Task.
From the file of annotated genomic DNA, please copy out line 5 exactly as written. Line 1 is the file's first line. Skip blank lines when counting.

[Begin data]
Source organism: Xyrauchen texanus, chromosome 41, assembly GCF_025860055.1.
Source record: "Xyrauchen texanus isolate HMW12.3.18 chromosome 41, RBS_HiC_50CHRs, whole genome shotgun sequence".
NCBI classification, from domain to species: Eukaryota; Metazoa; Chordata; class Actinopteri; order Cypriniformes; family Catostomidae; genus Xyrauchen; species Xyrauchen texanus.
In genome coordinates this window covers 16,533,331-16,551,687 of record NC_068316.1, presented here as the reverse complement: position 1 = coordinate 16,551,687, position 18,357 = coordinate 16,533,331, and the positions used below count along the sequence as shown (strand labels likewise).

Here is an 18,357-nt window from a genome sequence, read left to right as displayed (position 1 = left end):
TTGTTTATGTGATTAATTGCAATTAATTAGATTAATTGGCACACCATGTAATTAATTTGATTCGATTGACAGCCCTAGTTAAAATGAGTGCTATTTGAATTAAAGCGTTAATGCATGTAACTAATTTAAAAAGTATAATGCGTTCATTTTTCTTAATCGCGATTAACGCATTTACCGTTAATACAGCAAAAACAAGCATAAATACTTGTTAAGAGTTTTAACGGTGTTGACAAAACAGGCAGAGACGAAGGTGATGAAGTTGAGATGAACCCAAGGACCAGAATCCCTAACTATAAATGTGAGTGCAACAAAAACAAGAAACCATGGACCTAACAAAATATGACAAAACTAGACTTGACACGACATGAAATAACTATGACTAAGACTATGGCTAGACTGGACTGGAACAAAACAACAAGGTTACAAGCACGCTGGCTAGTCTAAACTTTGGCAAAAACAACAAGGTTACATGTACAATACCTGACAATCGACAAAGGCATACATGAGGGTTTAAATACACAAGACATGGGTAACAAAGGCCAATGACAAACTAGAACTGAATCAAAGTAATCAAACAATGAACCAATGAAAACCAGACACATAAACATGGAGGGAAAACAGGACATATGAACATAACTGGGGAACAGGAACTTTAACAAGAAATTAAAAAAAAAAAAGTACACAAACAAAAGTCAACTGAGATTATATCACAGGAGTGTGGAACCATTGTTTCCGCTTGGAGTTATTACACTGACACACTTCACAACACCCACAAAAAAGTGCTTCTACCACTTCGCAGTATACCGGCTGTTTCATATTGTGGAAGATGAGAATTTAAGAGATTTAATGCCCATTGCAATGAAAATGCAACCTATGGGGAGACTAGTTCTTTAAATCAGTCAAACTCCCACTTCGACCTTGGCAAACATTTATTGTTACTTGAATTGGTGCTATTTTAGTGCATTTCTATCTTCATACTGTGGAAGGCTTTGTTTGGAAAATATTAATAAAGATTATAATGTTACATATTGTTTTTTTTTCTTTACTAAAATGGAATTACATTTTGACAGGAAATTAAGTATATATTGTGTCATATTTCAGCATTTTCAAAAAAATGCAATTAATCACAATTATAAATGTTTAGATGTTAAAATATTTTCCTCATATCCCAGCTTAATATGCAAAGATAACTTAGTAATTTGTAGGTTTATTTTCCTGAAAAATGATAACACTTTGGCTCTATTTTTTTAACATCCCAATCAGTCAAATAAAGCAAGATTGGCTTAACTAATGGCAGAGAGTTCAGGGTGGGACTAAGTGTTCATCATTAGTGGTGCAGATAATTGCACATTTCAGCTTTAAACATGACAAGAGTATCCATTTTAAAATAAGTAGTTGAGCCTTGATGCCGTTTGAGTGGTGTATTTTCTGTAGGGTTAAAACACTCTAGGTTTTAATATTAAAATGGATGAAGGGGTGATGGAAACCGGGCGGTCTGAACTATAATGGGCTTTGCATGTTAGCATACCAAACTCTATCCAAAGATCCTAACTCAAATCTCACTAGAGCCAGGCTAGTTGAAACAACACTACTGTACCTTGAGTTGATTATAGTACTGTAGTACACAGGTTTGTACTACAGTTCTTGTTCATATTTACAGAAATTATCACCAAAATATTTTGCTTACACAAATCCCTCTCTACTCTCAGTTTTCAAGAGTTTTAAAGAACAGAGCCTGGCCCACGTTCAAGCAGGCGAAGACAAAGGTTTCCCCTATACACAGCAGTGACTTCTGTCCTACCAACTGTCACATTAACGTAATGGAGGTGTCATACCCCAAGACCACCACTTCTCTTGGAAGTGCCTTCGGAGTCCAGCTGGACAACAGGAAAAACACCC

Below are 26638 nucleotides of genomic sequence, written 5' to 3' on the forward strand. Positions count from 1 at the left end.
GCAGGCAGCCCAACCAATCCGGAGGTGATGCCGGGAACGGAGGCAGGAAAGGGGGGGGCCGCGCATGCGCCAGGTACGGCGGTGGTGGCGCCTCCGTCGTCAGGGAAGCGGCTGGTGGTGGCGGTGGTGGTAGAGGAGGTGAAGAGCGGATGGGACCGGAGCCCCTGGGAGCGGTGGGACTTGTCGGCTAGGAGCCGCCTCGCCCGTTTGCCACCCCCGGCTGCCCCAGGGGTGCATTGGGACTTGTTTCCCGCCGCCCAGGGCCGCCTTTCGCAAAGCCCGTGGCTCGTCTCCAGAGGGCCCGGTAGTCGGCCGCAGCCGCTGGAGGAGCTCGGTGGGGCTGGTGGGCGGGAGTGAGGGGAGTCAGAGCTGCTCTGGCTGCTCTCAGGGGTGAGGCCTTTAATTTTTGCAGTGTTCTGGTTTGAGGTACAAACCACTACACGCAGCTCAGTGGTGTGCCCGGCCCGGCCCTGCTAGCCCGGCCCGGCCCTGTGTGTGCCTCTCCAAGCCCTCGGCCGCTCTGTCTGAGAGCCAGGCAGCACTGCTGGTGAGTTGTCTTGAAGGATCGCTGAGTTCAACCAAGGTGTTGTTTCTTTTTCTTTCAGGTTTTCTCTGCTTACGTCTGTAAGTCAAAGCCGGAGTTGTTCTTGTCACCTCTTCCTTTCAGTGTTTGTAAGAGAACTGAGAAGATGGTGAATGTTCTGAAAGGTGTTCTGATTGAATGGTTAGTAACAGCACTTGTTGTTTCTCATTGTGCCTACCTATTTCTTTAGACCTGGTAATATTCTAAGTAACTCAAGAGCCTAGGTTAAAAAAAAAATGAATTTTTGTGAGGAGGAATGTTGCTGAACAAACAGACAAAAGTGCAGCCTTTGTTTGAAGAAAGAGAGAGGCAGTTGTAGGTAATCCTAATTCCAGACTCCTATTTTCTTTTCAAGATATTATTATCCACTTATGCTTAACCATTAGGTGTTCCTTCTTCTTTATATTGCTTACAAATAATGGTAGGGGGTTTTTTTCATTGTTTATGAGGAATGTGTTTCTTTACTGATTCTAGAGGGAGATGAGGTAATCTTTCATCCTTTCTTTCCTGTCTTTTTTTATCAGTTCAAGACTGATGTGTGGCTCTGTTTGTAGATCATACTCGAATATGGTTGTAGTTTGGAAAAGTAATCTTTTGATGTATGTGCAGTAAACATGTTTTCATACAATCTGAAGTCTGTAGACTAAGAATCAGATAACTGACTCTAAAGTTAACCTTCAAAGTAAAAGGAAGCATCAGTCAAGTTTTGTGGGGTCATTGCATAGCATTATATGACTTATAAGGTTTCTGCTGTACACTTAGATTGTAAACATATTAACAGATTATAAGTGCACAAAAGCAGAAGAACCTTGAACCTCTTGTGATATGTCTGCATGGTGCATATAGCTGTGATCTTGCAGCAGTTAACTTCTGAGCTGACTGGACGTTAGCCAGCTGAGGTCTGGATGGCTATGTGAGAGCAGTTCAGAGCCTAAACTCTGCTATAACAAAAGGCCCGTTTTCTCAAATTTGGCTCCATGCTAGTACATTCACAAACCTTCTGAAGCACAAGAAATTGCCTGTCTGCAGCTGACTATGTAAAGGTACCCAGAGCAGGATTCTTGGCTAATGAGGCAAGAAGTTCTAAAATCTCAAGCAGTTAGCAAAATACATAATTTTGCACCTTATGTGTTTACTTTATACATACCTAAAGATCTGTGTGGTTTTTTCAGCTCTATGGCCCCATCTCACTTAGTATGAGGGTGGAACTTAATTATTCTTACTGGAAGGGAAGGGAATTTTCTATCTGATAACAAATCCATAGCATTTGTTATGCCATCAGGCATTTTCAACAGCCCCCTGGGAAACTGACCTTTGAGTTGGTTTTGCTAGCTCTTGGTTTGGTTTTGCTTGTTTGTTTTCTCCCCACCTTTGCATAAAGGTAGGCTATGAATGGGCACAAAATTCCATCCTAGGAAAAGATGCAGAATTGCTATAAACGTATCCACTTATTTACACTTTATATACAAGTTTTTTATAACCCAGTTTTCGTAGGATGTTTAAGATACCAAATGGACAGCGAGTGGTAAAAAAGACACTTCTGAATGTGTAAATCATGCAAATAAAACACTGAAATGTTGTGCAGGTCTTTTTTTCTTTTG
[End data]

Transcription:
Here is an 18,357-nt window from a genome sequence, read left to right as displayed (position 1 = left end):